I can appreciate colour tv because when I was young, tv was black and white. I hope you are sitting down for this, I’m not kidding, no remote control, really. If you wanted to change the channel you had to walk over and do it yourself, same with volume.  We only had a handful of channels anyway.

I can appreciate cell phones because when I was young, they didn’t exist and…

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How has my life changed?

I received a kidney transplant April 24, 2019

The terrific readers who regularly read my post already know I received a miracle this year on April 24, in the form of kidney transplant from a living donor. My living donor was only available to me because a personal friend of mine agreed to donate a kidney if someone else who was a match for me donated to me. It’s called a shared donor program and I believe half of kidney transplants in British Columbia are living donors and most are shared donor exchanges similar to mine.

Mine was actually a type called a Closed Chain.

Closed Chain
A closed chain, is similar to a paired exchange, except there are more pairs included and the donor of the last pair donates to the transplant candidate of the first pair.

There is so much to tell about why my finding a donor was a miracle, but I want to inform you what a difference that gift has made to me and my family and friends.

In the last decade my health seeped away slowly as my previous transplant waned, and eventually was rejected and stopped working. That kidney transplant was an amazing gift also in July 1987 from a deceased donor. We are so grateful to have had that transplant for 31 years !

When your health diminishes at a slow rate, you keep functioning and working harder to do your job, enjoy your off time, support your family and be normal. Like a tree in a forest, you can be too close to see the changes but others do as they are more objective.

2018 I started dialysis of my blood 3 times a week

In 2018 in the autumn, due to end stage kidney failure I accepted I could go on no longer without succumbing to dialysis (cleaning of my blood via a machine) three times a week, about 4.5 hours each visit. Afterwards I felt better than before, but I had a very restricted diet, and nearly no fluids from food or orally in between to make the process possible. No fluids hardly is because kidney failure means no urine and fluids have to pulled out in the dialysis process and only so much can be withdrawn in four hours via your blood during hemodialysis. Not a picnic, but it’s not meant to be, it’s meant to keep you alive.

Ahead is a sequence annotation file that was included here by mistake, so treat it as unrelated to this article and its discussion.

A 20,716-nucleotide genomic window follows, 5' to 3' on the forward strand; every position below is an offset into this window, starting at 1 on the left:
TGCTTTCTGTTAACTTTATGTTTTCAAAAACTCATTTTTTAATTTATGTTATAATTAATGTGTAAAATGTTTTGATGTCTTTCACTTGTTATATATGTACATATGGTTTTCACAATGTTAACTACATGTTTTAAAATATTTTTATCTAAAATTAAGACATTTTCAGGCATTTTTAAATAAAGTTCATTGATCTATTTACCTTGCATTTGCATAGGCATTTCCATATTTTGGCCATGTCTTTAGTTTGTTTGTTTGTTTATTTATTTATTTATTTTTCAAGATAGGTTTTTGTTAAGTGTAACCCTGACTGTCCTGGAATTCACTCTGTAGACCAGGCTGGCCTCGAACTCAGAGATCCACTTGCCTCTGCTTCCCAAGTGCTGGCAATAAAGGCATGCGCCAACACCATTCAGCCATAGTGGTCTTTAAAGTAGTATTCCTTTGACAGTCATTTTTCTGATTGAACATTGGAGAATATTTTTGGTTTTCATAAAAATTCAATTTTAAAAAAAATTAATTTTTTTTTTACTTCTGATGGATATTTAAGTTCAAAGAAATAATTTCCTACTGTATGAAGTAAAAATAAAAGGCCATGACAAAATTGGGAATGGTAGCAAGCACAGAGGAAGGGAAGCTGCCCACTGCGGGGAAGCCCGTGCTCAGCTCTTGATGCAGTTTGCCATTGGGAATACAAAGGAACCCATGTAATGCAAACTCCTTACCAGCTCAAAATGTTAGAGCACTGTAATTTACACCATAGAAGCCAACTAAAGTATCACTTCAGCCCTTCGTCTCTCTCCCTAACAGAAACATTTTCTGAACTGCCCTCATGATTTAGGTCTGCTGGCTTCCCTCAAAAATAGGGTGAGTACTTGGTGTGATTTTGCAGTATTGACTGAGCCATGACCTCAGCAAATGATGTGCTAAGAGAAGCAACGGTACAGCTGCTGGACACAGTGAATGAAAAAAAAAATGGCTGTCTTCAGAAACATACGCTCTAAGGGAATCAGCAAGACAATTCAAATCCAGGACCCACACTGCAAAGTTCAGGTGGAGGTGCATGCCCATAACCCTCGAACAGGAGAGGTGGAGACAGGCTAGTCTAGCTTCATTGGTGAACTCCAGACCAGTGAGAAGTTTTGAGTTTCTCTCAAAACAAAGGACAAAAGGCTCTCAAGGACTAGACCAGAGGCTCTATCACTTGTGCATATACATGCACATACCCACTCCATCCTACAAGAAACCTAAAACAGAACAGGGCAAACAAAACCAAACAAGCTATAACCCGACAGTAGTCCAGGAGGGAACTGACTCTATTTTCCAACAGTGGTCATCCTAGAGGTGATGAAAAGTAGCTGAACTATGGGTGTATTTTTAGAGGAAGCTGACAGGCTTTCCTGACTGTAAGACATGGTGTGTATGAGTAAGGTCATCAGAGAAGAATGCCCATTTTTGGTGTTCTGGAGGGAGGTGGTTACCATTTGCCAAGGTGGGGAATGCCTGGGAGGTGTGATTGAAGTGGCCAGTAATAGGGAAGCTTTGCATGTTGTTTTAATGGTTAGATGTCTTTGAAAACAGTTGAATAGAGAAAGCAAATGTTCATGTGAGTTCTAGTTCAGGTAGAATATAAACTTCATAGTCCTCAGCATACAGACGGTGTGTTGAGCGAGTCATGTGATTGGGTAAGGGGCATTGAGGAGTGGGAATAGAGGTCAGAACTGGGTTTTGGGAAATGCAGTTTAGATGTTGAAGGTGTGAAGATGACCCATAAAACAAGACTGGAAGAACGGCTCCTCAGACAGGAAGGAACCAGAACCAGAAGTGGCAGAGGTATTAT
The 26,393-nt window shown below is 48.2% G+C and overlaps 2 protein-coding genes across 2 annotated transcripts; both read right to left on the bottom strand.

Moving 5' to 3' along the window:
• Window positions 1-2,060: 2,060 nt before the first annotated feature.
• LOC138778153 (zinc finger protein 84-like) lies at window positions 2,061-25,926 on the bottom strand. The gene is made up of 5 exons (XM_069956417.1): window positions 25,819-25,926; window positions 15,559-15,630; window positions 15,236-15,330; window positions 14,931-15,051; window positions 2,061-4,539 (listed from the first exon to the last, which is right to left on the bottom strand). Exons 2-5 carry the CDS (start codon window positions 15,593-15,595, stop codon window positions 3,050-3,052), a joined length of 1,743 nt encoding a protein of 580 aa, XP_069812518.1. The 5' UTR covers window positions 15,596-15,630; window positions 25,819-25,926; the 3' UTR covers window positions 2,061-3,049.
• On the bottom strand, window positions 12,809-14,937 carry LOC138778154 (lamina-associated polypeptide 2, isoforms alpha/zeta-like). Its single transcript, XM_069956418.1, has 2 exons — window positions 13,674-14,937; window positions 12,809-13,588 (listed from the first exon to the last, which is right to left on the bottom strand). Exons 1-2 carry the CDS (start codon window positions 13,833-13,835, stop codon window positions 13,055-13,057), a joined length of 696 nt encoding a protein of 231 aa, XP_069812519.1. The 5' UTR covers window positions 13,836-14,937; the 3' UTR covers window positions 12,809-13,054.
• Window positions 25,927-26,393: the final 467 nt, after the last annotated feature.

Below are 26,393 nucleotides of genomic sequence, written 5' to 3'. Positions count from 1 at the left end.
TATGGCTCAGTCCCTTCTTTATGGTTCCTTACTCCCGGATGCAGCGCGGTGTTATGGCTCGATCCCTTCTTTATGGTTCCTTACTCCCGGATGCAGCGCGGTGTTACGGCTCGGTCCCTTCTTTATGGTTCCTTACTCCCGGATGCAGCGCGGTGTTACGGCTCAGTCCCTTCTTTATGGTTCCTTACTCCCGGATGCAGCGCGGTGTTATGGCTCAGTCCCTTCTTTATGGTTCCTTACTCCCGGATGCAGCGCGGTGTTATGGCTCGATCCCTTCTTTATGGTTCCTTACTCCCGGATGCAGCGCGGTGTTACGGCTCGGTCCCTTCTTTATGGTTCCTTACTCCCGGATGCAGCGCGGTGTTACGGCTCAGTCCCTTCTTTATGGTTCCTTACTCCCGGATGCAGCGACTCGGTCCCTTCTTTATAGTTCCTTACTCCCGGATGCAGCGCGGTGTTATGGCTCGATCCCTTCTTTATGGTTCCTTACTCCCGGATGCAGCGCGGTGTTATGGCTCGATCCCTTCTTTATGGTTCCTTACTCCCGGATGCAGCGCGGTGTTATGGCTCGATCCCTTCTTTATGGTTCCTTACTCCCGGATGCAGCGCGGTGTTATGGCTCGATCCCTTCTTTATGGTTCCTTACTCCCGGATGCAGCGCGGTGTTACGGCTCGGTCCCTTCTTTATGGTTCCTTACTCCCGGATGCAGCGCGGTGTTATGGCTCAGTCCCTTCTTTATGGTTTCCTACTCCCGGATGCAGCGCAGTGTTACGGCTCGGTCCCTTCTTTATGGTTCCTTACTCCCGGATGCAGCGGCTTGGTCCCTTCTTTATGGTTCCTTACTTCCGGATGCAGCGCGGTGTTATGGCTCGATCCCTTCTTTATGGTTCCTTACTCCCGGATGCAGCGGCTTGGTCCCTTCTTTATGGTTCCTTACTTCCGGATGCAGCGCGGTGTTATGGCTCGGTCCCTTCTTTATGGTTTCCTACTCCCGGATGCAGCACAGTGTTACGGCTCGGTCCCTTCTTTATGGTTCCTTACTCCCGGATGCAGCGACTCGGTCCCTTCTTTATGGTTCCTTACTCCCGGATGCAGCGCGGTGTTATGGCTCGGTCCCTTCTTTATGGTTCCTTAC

Click here for youtube interview of me on dialysis.

People are dying on dialysis daily as they wait

Statistics are different due to population differences between Canada and the USA however states that daily 22 people die in the USA waiting for a kidney transplant, most waiting 7 – 9 years.

The statistic would be similar for waiting times in Canada but fewer people daily, according to;
There are over 4,500 people waiting for an organ donation in Canada. Sadly, about 260 of those people waiting for a transplant will die every year, that’s about five deaths per week, or one death about every 30 hours that could be saved if they had a viable donor.

My transplant gives me so much

I apologize for this longer post, suffice to say my life has changed – it has been given back.

  • I have more clarity of thought,
  • I have better health,
  • I have more time away from hospitals and doctors,
  • I have the opportunity now to travel,
  • I expect a longer life expectancy (remember people waiting on dialysis often succumb after 8 years, some even finding life too difficult and choosing to go off dialysis and basically dying in 7 to 14 days in hospice).

I have my life back, thanks to doctors, nurses, surgeons, all able to be set in motion because my friend agreed to be a living donor.

It’s a process, and many are willing but are unable to do so but if you want to learn more, go to Considering Living Kidney Donation.